Monday, May 15, 2006

On natural law, lying with animals & a well-tempered clericism

I tend to view the doctrines of an organized religion as having aggregated, survived and spread because the people who believe the doctrines want and succeed in making other people believe them, and because the set fosters cohesive productive societies such as can resist or crush other cohesive productive societies. Doctrines that don't bear repeating and/or don't foster cohesive productivity tend to drop from the set, whereas refinements of ideas that make them more attractive and/or strengthen a society tend to become integrated (this is just Dawkins' and/or Dennett's meme theory of religion, as I vaguely understand it). Ironically, I think in arguing "natural law" against homosexuality many Christian folk are reading from the same page as me on this. e.g. Being fruitful and multiplicative doesn't happen without copulation, both they and I hold, and same sex couples can't copulate. Therefore, to a first approximation homosexuality is socially counterproductive, and so it's only natural that society should discriminate (i.e. cognitively) between homosexuality and heterosexuality. Note this reasoning simply leaps from "copulation" to a conclusion about "sexuality," which I think it gets away with because we all accept people love the ones they're with...sexually. That's why you're not supposed to sleep with somebody on the first date, or to have sex before you are emotionally mature. The Bible could instruct the people in homosexual relationships to go forth and copulate with strangers on the side, just as our modern society encourages corporate polluters to buy carbon credits. But, as is I think the secret to its success, the Bible keeps it simple: “Do not lie with a male as with a woman, it is an abomination” the Bible says (Leviticus 18:22). To me, this modus operandi means that the proscription “Anyone lying with a beast shall certainly be put to death” (Exodus 22:19) should be read as applying to the ownership of pets. Pets substitute for human companionship (just ask the cat ladies), so to a first approximation pet ownership is socially counterproductive. Hence it seems to me pets ought to be anathema. Yet I wouldn't be surprised if a majority of U.S. and Canadian Christians in good standing live with companion animals in their homes (their "tents" as it were) and that many let these animals sleep in their beds. I suppose this doesn't contradict church doctrine, they might say, because the devil is in the details. This suits my beliefs as well: Pet ownership does fulfill a constructive social role, just as homosexual relationships fulfill a constructive social role. You just have to move beyond a first approximation.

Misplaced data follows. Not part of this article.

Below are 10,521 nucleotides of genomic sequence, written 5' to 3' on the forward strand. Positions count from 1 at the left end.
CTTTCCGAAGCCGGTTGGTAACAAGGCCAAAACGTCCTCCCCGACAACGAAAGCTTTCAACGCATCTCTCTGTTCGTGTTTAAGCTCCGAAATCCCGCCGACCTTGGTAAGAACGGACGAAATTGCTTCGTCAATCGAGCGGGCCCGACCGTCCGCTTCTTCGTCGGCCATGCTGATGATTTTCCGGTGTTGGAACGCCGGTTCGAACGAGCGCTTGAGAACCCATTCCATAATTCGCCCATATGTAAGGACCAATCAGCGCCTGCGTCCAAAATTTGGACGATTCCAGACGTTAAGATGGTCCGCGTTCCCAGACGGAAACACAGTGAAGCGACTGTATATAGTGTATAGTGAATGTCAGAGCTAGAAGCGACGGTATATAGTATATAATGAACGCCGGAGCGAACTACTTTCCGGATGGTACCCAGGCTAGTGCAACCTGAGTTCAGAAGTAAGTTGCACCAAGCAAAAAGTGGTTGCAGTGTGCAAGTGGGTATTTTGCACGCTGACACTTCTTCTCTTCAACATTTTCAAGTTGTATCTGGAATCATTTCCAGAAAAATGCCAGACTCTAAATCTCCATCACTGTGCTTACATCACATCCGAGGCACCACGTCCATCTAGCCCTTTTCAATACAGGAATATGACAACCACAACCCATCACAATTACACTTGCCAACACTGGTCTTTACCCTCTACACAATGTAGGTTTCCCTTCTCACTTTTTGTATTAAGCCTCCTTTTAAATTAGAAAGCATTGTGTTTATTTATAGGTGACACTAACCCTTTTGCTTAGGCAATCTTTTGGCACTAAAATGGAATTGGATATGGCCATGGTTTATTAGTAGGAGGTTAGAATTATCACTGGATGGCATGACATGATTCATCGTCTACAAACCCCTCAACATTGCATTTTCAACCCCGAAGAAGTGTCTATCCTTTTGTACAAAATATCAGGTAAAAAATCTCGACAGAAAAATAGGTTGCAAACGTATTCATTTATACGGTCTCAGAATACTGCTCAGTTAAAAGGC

Note: Duh, I'm not equating or even comparing partnerships between gay people and the relationships people have with their pets--except I guess to the extent I'm comparing pet companionship to human companionship generally.

3 comments:

SteveG said...

I think one has to be careful not to cofuse Jewish and Christian sexual ethics here.

The ancient Jews were a tribal people before the age of technology. Judaism is a non-evangelical religion -- it is literally a matter of being born into the tribe, they don't recruit. The only arms race back then was to produce as many human arms as possible. To insure that you could withstand attack by another tribe and continue on after the elders died, you needed to fire up the little Yiddle production line and siphering off product with another guy, a sheep, or spilling ones seed on the ground was counter-productive. The original intent of this part of the ancient social contract was purely pragmatic -- make more Jews!

The Christians, on the other hand, are an evangelical religion -- anyone in the neighborhood of a Jehova's Witness congregation will attest to that. They began recruiting back in Rome. When in rome do as the Romans do meant orgies, feasting and then visiting the vomitorium, watching lions tear people to death for fun... Early Christianity was a counter-point to Roman excess and where the Romans loved pleasure, the Christians preferred the suffering of Christ as a path to redemption. That's really where the "sex is fun," "fun is bad," therefore "sex is bad" thing comes from.

Now there is certainly a sophisticated strain of Christian theology that cherishes embodiment and the pleasures and joy that accompany it as gifts from the Divine, but those folks ain't the ones with the power in our contemporary dialogue.

Murky Thoughts said...

Point taken about Jews not evangelizing outside the tribe, but there's evangelizing within, so I see proto-Judaism as having to meet the criterion of communicability. Also, though I imagine you're right about the historical intentions you attribute to the inventors of Jewish vs Christian sex policy, they don't conflict with what I meant to be invoking, which is why doctrines and sets of doctrines survive and spread. Why I like sex has nothing to do with why I like sex, that is in the sense of the natural historical explanation for why I like sex, according to which you could have seen me coming from a million years back...um, so to speak.

Murky Thoughts said...

Sorry for my emphasis on efficiently dispatching perceived quibbles. I appreciated the comment! And that's not just because I hardly get any.